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Care at home: Article 8 and incapacitated adults

Care at home: Article 8 and incapacitated adults Purpose – This paper aims to review recent cases in the Court of Protection on the issue of article 8 ECHR right to respect for family life and whether it requires a starting point that it is in an incapacitated adult's best interests to be cared from at home. In this context, it examines the role of article 19 UN Convention on the Rights of Persons with Disabilities (UNCRPD) in the article 8 and best interests analysis carried out by the court under s.4 Mental Capacity Act 2005. Design/methodology/approach – The article examines the recent cases of K v. A Local Authority , FM and GM v. A Health Board and recent cases on the status of the UNCRPD in English Law to explore whether the UK's obligations under that convention require there to be a starting point that incapacitated adults should be cared for at home. Findings – The Court of Protection has made it clear that talking in terms of presumptions is unhelpful when it comes to the s.4 MCA 2005 checklist. The broad terms of s.4 require that all relevant circumstances are taken into account which would include any potential infringement of article 8 ECHR. Originality/value – The article identifies an argument that could be used by campaigners and practitioners who advocate for the right for disabled persons to be cared for at home, through an analysis of recent cases. It notes the argument's limitations with respect to incapacitated adults and the application of s.4 Mental Capacity Act 2005. http://www.deepdyve.com/assets/images/DeepDyve-Logo-lg.png Social Care and Neurodisability Emerald Publishing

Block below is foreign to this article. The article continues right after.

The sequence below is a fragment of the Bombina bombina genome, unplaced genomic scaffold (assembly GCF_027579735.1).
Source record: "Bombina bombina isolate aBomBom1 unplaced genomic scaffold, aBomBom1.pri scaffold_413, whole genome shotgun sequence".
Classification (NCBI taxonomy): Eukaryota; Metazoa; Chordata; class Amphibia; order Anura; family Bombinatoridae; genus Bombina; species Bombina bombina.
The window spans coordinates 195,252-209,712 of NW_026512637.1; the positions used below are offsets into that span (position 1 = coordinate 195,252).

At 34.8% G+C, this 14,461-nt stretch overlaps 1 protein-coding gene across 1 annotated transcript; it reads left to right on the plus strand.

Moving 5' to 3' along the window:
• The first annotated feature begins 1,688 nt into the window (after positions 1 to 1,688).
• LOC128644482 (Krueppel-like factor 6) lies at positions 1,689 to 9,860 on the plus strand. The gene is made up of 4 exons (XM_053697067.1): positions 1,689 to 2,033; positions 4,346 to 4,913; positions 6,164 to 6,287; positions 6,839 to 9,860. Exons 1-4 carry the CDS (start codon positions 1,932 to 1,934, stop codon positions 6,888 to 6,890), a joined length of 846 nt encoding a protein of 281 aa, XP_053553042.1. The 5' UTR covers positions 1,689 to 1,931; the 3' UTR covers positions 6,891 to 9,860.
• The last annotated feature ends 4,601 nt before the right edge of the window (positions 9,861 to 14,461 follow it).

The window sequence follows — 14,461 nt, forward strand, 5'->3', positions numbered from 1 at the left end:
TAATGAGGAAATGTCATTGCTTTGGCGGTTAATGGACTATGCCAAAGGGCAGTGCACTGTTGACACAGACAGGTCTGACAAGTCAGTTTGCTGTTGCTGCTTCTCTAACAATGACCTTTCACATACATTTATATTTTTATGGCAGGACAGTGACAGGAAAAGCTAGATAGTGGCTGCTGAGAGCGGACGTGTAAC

Care at home: Article 8 and incapacitated adults

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Publisher
Emerald Publishing
Copyright
Copyright © 2012 Emerald Group Publishing Limited. All rights reserved.
ISSN
2042-0919
DOI
10.1108/20420911211286588
Publisher site
See Article on Publisher Site

Abstract

Purpose – This paper aims to review recent cases in the Court of Protection on the issue of article 8 ECHR right to respect for family life and whether it requires a starting point that it is in an incapacitated adult's best interests to be cared from at home. In this context, it examines the role of article 19 UN Convention on the Rights of Persons with Disabilities (UNCRPD) in the article 8 and best interests analysis carried out by the court under s.4 Mental Capacity Act 2005. Design/methodology/approach – The article examines the recent cases of K v. A Local Authority , FM and GM v. A Health Board and recent cases on the status of the UNCRPD in English Law to explore whether the UK's obligations under that convention require there to be a starting point that incapacitated adults should be cared for at home. Findings – The Court of Protection has made it clear that talking in terms of presumptions is unhelpful when it comes to the s.4 MCA 2005 checklist. The broad terms of s.4 require that all relevant circumstances are taken into account which would include any potential infringement of article 8 ECHR. Originality/value – The article identifies an argument that could be used by campaigners and practitioners who advocate for the right for disabled persons to be cared for at home, through an analysis of recent cases. It notes the argument's limitations with respect to incapacitated adults and the application of s.4 Mental Capacity Act 2005.

Journal

Social Care and NeurodisabilityEmerald Publishing

Published: Nov 16, 2012

Keywords: England; Legislation; Case law; Law Courts; Home care; Adults; Mental Capacity Act 2005; Article 8 ECHR; Incapacitated adults; Independent living

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